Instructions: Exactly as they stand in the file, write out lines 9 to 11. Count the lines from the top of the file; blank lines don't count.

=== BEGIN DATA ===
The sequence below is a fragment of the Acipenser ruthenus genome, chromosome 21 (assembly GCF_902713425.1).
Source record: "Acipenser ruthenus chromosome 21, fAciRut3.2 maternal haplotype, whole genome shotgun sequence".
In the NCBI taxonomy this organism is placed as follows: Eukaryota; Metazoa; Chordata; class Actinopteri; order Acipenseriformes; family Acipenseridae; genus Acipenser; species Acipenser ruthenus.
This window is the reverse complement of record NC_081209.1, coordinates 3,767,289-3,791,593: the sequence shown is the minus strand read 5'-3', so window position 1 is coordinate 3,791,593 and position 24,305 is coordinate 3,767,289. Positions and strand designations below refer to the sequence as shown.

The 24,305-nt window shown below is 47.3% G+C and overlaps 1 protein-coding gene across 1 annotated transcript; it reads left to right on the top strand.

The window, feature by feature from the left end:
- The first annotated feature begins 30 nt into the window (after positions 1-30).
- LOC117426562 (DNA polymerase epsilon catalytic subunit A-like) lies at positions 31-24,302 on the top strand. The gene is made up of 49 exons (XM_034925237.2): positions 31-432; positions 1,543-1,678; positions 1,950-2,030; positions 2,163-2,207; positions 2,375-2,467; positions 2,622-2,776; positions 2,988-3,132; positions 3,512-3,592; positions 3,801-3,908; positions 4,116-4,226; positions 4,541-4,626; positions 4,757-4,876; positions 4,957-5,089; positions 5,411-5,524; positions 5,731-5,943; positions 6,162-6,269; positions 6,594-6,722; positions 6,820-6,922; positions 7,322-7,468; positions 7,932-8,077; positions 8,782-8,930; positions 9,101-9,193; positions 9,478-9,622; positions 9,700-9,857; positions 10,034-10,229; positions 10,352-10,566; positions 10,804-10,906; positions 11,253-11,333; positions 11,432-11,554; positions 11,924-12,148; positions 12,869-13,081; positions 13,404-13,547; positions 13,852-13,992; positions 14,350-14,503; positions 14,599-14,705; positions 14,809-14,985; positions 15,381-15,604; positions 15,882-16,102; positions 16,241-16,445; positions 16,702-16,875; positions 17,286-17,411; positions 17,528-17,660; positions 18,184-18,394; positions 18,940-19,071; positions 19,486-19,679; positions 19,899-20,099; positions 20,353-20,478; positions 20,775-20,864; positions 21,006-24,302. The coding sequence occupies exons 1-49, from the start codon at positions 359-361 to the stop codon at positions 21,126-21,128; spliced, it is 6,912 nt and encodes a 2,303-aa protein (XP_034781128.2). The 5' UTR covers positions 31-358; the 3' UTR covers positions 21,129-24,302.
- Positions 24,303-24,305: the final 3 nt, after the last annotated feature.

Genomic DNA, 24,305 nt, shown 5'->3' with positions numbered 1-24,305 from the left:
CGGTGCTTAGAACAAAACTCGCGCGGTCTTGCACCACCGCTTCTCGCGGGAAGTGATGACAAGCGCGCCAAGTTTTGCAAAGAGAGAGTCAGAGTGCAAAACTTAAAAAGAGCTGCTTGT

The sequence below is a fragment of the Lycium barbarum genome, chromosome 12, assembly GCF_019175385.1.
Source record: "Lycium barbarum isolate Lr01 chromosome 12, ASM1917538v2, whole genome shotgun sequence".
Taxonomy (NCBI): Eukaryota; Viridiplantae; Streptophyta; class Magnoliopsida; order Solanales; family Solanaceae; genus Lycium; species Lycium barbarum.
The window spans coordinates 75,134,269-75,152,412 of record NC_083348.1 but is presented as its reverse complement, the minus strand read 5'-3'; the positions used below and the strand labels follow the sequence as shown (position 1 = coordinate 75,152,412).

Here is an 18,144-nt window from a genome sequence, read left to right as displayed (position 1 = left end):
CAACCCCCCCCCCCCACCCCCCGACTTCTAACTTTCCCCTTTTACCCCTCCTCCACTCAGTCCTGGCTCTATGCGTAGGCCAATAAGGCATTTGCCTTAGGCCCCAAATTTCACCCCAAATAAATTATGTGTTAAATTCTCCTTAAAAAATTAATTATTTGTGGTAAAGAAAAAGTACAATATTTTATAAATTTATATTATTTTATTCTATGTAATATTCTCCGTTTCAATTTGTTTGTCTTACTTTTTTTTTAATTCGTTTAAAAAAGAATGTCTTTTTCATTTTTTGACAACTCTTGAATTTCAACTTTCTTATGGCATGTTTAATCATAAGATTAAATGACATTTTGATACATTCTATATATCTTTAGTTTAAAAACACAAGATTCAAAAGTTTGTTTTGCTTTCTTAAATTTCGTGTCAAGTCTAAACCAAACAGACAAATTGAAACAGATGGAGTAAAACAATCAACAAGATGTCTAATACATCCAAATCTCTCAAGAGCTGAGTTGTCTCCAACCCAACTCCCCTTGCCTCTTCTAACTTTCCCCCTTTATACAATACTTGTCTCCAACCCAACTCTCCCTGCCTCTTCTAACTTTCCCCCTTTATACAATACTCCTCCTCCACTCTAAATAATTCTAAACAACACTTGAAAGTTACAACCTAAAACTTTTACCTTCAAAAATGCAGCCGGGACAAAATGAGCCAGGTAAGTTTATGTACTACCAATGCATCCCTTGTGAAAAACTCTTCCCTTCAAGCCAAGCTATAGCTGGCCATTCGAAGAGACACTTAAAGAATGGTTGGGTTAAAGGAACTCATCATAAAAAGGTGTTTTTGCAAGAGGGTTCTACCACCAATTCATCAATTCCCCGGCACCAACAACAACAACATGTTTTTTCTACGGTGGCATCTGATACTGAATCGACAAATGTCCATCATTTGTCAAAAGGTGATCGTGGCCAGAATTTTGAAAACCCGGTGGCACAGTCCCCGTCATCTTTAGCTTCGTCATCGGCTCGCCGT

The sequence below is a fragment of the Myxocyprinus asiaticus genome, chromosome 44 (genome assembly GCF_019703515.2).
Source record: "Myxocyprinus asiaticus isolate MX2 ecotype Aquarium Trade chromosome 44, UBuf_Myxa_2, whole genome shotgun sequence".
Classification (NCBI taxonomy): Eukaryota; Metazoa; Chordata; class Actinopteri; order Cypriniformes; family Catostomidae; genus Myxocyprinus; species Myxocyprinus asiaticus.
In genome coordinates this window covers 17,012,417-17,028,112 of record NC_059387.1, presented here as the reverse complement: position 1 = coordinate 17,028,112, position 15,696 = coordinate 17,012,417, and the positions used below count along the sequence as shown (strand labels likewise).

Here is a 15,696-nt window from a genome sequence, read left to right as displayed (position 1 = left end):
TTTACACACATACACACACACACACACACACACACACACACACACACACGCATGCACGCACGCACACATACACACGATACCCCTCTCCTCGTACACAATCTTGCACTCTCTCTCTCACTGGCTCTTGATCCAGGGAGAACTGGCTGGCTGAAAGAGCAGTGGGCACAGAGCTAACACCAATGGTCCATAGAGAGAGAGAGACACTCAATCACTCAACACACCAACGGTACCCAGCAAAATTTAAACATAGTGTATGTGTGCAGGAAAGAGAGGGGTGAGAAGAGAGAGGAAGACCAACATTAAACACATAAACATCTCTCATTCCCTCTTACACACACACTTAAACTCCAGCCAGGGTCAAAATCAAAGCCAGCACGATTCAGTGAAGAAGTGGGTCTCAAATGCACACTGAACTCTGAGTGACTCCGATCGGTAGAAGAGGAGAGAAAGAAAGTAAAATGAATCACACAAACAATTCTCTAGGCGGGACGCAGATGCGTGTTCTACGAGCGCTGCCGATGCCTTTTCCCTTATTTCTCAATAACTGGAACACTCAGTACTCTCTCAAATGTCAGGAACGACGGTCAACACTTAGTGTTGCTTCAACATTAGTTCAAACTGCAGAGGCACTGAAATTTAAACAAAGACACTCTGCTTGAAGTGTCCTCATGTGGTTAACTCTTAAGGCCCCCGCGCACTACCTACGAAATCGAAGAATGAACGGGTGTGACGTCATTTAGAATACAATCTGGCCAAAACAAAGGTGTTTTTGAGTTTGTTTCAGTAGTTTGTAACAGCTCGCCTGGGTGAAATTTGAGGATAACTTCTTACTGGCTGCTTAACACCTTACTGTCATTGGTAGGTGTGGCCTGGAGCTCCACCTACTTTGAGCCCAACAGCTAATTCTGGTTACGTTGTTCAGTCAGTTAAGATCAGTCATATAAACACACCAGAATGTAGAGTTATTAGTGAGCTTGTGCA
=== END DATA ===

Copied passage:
- Positions 24,303-24,305: the final 3 nt, after the last annotated feature.

Genomic DNA, 24,305 nt, shown 5'->3' with positions numbered 1-24,305 from the left:
CGGTGCTTAGAACAAAACTCGCGCGGTCTTGCACCACCGCTTCTCGCGGGAAGTGATGACAAGCGCGCCAAGTTTTGCAAAGAGAGAGTCAGAGTGCAAAACTTAAAAAGAGCTGCTTGT